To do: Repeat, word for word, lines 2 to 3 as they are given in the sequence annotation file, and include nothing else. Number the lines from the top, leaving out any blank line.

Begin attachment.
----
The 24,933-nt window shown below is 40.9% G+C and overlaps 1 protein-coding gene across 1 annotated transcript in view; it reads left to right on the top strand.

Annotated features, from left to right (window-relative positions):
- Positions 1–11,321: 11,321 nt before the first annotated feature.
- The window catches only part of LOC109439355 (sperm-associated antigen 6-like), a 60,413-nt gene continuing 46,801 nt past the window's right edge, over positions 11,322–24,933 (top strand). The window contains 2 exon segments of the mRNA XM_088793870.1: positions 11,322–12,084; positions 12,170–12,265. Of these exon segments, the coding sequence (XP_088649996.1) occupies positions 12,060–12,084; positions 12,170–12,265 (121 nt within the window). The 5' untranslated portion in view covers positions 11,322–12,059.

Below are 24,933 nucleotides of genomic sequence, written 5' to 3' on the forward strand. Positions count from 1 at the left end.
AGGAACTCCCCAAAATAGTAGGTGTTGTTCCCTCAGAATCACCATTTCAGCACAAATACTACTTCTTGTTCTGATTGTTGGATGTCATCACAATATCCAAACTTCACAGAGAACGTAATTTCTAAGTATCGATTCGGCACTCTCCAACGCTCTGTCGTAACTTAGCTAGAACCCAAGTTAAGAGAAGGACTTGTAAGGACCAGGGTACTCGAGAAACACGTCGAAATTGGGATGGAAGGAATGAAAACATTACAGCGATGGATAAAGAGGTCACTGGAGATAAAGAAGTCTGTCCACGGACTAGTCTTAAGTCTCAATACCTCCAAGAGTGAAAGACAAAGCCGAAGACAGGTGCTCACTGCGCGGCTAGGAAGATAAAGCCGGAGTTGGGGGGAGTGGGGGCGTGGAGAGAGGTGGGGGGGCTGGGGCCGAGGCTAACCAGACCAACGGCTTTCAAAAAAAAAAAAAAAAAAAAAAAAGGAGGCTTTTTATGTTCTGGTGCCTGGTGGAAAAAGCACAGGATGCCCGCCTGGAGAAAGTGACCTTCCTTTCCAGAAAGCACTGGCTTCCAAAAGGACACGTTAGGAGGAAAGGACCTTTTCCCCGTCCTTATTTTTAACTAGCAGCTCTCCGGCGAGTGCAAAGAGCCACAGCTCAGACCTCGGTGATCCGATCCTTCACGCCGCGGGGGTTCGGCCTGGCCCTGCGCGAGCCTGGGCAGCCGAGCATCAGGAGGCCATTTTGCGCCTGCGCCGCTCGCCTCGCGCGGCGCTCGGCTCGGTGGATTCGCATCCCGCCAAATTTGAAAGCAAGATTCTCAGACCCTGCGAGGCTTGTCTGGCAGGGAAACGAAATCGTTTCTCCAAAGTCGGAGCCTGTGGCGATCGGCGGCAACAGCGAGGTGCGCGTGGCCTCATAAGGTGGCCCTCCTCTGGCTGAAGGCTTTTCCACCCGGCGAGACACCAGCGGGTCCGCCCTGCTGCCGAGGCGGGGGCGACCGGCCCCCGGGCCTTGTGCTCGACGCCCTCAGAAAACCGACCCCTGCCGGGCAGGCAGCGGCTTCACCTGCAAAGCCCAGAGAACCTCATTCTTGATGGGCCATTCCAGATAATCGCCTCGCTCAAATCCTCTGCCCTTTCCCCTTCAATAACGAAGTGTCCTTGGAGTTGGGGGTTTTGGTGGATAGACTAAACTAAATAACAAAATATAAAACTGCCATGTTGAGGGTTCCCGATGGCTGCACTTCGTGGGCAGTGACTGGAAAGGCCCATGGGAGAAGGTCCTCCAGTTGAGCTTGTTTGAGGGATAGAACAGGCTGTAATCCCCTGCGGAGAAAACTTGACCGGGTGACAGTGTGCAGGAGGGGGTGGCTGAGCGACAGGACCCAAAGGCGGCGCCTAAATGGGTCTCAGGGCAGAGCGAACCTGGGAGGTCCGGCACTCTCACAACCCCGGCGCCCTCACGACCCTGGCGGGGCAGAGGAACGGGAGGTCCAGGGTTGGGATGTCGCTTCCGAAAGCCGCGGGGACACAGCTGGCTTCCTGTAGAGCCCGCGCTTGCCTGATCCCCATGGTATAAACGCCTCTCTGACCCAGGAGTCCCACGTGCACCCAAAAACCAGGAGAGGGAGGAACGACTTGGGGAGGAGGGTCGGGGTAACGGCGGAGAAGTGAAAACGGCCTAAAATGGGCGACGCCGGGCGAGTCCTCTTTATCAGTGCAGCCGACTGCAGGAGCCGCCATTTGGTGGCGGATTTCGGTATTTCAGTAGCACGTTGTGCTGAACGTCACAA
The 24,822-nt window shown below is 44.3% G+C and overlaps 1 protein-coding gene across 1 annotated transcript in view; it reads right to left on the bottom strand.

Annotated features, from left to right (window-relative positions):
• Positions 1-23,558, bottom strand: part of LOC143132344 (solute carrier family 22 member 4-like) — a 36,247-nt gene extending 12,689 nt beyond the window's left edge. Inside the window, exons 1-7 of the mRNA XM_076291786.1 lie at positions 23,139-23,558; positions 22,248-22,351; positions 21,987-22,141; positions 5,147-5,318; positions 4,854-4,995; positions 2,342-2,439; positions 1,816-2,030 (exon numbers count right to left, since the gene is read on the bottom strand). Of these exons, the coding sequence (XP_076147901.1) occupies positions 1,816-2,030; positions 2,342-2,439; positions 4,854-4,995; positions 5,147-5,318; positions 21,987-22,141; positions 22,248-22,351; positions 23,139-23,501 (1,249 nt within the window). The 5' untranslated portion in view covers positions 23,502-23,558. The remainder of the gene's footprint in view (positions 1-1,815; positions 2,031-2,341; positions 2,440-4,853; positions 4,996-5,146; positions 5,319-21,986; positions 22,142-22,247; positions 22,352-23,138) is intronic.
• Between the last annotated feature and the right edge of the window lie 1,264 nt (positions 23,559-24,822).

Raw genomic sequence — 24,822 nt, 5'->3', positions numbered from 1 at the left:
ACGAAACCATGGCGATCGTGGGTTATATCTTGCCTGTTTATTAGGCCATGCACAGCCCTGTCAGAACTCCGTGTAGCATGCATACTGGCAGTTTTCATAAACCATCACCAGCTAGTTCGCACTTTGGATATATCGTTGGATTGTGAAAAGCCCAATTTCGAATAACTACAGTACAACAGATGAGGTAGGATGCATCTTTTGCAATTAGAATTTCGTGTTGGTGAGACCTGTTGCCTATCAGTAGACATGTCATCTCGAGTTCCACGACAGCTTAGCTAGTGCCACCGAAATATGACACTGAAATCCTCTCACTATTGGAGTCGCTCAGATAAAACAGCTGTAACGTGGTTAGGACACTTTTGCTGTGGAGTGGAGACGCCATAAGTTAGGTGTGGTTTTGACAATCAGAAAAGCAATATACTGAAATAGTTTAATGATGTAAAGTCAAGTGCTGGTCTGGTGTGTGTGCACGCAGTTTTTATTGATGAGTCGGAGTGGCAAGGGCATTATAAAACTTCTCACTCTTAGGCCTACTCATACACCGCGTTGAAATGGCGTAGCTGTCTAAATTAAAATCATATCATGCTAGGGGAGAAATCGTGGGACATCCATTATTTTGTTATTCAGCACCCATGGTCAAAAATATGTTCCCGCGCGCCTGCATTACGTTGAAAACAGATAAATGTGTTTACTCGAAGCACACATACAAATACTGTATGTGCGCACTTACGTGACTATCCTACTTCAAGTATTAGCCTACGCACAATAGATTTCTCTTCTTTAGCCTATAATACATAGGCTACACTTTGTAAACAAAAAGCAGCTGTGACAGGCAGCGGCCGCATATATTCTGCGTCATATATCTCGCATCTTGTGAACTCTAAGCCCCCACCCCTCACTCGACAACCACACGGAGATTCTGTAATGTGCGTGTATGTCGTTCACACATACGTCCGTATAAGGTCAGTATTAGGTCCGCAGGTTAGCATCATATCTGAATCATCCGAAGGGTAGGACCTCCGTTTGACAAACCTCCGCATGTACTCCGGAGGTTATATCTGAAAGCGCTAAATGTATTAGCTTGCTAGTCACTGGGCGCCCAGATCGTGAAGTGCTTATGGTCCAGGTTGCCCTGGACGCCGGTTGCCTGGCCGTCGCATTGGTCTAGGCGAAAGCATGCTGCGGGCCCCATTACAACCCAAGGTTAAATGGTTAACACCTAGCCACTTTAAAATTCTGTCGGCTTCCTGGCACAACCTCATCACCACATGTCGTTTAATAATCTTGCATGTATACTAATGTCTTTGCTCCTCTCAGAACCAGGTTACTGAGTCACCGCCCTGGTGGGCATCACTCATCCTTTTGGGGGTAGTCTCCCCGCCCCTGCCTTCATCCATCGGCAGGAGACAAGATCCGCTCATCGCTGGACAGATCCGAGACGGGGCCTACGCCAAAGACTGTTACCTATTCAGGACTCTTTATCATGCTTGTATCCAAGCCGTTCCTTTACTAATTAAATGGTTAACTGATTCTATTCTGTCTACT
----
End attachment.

Annotated features, from left to right (window-relative positions):
- Positions 1–11,321: 11,321 nt before the first annotated feature.